Staff Publications

Staff Publications

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    'Staff publications' is the digital repository of Wageningen University & Research

    'Staff publications' contains references to publications authored by Wageningen University staff from 1976 onward.

    Publications authored by the staff of the Research Institutes are available from 1995 onwards.

    Full text documents are added when available. The database is updated daily and currently holds about 240,000 items, of which 72,000 in open access.

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Record number 365719
Title Impact evaluation of a Dutch community intervention to improve health-related behaviour in deprived neighbourhoods
Author(s) Kloek, G.C.; Lenthe, F.J. van; Nierop, P.W.M. van; Koelen, Maria A.; Mackenbach, J.P.
Source Health & Place 12 (2006)4. - ISSN 1353-8292 - p. 665 - 677.
DOI https://doi.org/10.1016/j.healthplace.2005.09.002
Department(s) Communication Science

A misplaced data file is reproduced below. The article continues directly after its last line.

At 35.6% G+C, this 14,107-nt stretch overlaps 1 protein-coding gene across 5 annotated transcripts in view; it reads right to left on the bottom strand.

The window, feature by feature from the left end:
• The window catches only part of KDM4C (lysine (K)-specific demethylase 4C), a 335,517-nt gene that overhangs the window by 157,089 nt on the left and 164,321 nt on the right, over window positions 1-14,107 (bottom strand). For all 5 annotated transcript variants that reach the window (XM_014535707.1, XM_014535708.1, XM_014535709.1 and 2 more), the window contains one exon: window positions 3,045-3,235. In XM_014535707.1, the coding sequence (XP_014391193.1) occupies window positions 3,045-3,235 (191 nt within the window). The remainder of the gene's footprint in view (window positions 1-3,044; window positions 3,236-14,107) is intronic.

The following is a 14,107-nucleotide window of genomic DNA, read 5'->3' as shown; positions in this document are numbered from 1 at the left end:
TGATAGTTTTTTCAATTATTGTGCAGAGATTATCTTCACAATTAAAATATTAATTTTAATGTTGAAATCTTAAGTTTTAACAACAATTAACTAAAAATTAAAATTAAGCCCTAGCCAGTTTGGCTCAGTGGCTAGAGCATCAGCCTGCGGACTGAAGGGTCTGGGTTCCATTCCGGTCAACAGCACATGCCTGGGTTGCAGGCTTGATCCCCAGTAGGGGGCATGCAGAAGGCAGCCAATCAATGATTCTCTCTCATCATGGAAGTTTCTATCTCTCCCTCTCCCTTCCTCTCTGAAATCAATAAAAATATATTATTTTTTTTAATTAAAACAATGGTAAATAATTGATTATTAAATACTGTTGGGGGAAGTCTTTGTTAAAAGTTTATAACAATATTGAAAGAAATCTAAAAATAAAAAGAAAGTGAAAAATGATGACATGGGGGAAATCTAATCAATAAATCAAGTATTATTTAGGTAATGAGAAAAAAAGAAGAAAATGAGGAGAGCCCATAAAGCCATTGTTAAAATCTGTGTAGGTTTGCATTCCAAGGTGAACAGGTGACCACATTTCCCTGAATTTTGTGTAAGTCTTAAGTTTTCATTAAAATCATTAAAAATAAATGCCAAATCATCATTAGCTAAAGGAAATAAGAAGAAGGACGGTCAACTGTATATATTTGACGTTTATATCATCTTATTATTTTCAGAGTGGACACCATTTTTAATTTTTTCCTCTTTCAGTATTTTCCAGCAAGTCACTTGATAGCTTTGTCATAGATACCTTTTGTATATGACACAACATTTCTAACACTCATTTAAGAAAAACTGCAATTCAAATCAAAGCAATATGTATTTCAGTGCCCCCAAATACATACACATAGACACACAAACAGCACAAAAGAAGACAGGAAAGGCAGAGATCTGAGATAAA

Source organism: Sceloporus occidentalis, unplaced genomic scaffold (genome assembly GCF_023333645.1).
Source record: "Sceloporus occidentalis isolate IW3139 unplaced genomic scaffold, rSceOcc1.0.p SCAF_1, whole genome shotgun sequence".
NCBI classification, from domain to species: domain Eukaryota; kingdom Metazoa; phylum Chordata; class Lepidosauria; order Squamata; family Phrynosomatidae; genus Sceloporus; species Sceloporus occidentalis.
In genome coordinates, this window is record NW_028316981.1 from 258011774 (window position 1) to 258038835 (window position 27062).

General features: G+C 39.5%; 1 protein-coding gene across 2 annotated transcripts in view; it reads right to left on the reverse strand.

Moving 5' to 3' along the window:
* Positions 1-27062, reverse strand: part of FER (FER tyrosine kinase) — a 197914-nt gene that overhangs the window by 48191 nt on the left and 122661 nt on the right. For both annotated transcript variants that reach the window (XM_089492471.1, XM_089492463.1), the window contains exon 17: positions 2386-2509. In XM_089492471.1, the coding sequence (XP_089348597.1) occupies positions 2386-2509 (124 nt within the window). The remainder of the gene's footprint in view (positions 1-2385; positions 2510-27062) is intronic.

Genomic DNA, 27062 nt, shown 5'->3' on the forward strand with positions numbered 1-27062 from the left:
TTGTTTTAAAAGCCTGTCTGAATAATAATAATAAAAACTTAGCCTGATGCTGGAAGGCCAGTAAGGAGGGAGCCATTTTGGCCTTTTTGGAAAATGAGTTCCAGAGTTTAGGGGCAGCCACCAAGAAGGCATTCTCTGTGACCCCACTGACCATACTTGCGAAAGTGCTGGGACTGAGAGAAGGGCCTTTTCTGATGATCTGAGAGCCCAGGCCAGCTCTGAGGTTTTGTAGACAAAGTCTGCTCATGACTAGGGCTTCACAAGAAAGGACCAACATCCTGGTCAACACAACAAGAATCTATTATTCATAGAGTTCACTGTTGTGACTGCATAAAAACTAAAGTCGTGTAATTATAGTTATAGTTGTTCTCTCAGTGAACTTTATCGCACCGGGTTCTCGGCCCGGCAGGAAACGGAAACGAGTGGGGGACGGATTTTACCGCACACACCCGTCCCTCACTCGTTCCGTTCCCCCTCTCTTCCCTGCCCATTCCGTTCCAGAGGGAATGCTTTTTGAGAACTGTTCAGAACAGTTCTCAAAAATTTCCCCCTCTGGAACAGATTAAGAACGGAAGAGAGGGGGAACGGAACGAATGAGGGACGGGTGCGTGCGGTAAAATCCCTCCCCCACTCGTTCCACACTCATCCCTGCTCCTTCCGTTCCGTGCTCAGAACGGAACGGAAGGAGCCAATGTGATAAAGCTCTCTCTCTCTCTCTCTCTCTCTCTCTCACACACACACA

MGS
Publication type Refereed Article in a scientific journal
Publication year 2006
Keyword(s) socioeconomic-status - physical-activity - cardiovascular-disease - inequalities - netherlands - prevention - promotion - project - cohort - consumption
Abstract This study investigates the impact of a 2-year community intervention on health-related behaviour among adults aged 18-65 years living in deprived neighbourhoods in Eindhoven, The Netherlands. The intervention is evaluated in a community intervention trial with a quasi-experimental design in a longitudinal cohort survey (n = 1926 and attrition rate: 31%) using postal questionnaires. In the 2-year implementation phase, more than 40 intervention activities were planned and delivered by intersectoral neighbourhood coalitions. Outcome measures were fruit consumption, vegetable consumption, physical activity, smoking, alcohol consumption and intermediate outcomes of behaviour (i.e. attitudes, self-efficacy, awareness, knowledge and stages of change). The intervention demonstrated no evidence for an impact on vegetable consumption, physical activity, smoking and alcohol consumption and weak evidence for a small impact on (intermediate) outcomes of fruit consumption.
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